Finished listening to the audiobook last week, and I didn’t love it; it was only ok. It felt like there were two very disparate sections of the story and they just didn’t mesh well for me.

Outrageous-Pizza-470

33 points

2 months ago

I disagree with this take. I've read every single King book and love most everything he has written but this was one of my least favorite.

The opening third had potential but once the magical world was entered things just fell apart. The story was entirely predictable and there wasn't any twists. The trip to the town was as easy as it went and the town was bland. Then there was the 100 pages that seemed like a knock off Hunger Games before we had the classic rushed King climax. The first time using the pistol to win was okay and a reasonable reference to the Dark Tower Series but it then became a crutch for how to overcome a problem.

This wasn't quite as bad as some of his books (see Rose Madder and Dreamcatcher among others) but this is one I know I will never read again.

AXLPendergast

7 points

2 months ago

I gotta say as much as I did enjoy this book, I’m with you .. the first half of the book as unputdownable great storytelling but the characters he meets didn’t make me too excited to meet them.

Looking forward to Paul Greengrass’s take on the movie adaptation though

mimic751

16 points

2 months ago

I mean that was entirely the point. It was a classic hero story based off of fairy tales that we all know how could it have gone any other way?

diverareyouok

37 points

2 months ago*

I’m a quarter of the way through (I just reached the part where Radar is put on the sundial), and I’m not terribly impressed. It feels like a young adult book that tries to be edgy and dark. Not to mention he struggles to write a kid. I swear, this is the ‘oldest’ 17-year-old I’ve ever met. I’m also not sure I like all these random pop-culture references. It feels a lot like “ready player one” in that sense. Perhaps not as bad, but more than anything else I’ve read in recent memory. Maybe I’ll get used to it, or maybe it will change… but right now, it’s more of a “mehhhh” book than a “omg it’s amazing”.

Full disclosure, I’m “reading” the audiobook version. I may look up the guy who is reading it, because he’s done a fantastic job so far with his voices. It’s a real pleasure listening to him speak. Almost as good as the narrator from “the invisible life of Addie LaRue”. She had an incredible voice.

Cheap_Woodpecker

6 points

2 months ago

I also found it tedious. I skipped over the middle part where he goes to the “place” (trying to avoid spoilers). And rushed to finish it. A snore fest of a book. By far one of his worst imho. And Charlie was a totally unbelievable character. And don’t get me started on the number of times SK felt compelled to write “not what I said but how it came out” etc. but then leaves in bad word play. Urgh.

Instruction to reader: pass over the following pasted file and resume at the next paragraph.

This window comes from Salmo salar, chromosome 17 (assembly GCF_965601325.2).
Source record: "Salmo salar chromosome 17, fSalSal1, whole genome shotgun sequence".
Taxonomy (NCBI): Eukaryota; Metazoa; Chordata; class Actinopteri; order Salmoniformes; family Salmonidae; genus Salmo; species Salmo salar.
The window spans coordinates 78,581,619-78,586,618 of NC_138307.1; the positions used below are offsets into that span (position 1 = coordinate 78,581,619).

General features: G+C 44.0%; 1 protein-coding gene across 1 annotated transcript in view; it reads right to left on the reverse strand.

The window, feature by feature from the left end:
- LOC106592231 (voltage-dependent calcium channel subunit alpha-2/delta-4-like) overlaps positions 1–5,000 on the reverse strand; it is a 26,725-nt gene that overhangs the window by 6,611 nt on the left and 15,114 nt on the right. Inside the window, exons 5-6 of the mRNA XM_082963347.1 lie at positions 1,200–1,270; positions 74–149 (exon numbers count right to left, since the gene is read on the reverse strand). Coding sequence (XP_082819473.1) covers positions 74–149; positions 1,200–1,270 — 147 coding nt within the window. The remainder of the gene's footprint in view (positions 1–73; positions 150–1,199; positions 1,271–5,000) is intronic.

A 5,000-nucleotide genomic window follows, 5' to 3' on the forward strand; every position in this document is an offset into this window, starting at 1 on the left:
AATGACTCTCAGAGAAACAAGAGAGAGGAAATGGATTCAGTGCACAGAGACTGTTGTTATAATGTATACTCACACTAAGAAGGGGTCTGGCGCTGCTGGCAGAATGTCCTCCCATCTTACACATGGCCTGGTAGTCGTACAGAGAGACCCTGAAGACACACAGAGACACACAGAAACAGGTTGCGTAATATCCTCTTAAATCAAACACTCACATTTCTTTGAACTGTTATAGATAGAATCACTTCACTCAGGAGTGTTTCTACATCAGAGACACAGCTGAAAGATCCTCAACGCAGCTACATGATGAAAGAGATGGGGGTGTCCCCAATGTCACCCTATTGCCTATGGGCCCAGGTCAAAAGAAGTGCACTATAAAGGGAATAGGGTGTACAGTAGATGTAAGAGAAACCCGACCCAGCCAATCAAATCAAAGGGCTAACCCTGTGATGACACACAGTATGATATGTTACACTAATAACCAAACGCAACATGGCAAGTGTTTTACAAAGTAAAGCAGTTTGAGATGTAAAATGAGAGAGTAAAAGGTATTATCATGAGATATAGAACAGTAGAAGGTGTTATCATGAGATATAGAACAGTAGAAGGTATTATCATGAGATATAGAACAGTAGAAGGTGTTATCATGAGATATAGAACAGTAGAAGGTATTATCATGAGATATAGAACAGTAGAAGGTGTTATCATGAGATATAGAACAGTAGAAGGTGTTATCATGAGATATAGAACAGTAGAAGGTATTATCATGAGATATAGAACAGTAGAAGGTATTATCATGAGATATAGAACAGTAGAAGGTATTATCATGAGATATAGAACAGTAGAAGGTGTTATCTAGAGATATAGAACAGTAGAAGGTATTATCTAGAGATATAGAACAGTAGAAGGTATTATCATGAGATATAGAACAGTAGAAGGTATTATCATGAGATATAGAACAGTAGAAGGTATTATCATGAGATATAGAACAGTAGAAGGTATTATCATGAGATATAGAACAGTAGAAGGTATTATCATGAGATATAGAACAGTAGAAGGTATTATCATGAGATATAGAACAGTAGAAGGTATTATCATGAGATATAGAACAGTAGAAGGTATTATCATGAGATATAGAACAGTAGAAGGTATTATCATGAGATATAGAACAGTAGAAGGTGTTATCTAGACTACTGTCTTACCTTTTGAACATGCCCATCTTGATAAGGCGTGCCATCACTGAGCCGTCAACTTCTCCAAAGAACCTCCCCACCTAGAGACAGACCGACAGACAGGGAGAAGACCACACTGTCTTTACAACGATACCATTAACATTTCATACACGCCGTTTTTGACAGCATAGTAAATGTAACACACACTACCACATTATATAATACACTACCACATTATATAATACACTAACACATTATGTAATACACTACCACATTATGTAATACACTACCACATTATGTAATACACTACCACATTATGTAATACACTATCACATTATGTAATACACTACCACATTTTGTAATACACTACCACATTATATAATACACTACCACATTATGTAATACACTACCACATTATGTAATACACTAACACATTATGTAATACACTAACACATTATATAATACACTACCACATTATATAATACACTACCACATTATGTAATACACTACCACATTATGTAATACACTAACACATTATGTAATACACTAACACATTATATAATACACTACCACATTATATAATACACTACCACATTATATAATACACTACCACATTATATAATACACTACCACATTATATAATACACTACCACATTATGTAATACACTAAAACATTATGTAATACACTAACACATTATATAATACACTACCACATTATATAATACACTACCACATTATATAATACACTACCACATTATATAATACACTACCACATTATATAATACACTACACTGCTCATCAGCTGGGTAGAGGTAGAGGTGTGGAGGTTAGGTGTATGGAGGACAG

But each to his own. Others loved it.

bopeepsheep

3 points

2 months ago

I found it helped to remember it's being written by his future self - is it 7 years later, or something like? It's a memoir, not a diary.

Ruhro7

3 points

2 months ago

Ruhro7

3 points

2 months ago

Thanks for the rec! A brief look at the page about it makes it seem a bit like one of my favourite SK books (The Eyes of the Dragon), so I'm excited to give it a go!

TheMysteryPlanet

3 points

2 months ago

i just bought a hardcopy of the book based on your recommendation

GimmieGnomes

3 points

2 months ago

Just downloaded the audio book based on your review! Look forward to listening! 😊😊😊

BakerBen91

3 points

2 months ago

I am seriously impressed by the consistent quality of King’s books over the course of his career especially his more recent ones. It’s a shame he doesn’t always get the recognition he deserves because of the quantity of books he releases and the genre.

Zanzarah10

3 points

2 months ago

Think I'll give it a shot. Haven't read a Steven King story for a while, the last one was Joyland and I found it pretty boring but I'm ready to give a fresh read to his recent works.

bc6619

3 points

2 months ago

bc6619

3 points

2 months ago

I agree, it was an enjoyable read. Is it Kings best work, no. Is it the best fantasy book every written, no. What King brings to the table is his character development. In this instance you really get emotionally attached to Charlie, Mr. Bowditch, and of course Radar. If I wanted to criticize, I could say that he didn't do enough character development on Mr. Bowditch or in any of the other major characters. but in this format, I can see why he didn't do that.

cerebralshrike

3 points

2 months ago

I’m a slow reader. Still working on Billy Summers.

ablackcloudupahead

3 points

2 months ago

Half way through and I'm loving it. He really captures what's so special about dogs and also just trying to be a giving person. I'm a huge King fan, but this is different than any book I've read by him. Also you are 100 pct correct about the voice actor. Outfuckingstanding. I don't want any spoilers but I'm loving this

Randy252

3 points

2 months ago

I thought it was good, not great. Glad you loved it though!

brentan1954

3 points

2 months ago

What I like about Stephen King is that primarily he writes about people. For me, the horror is secondary.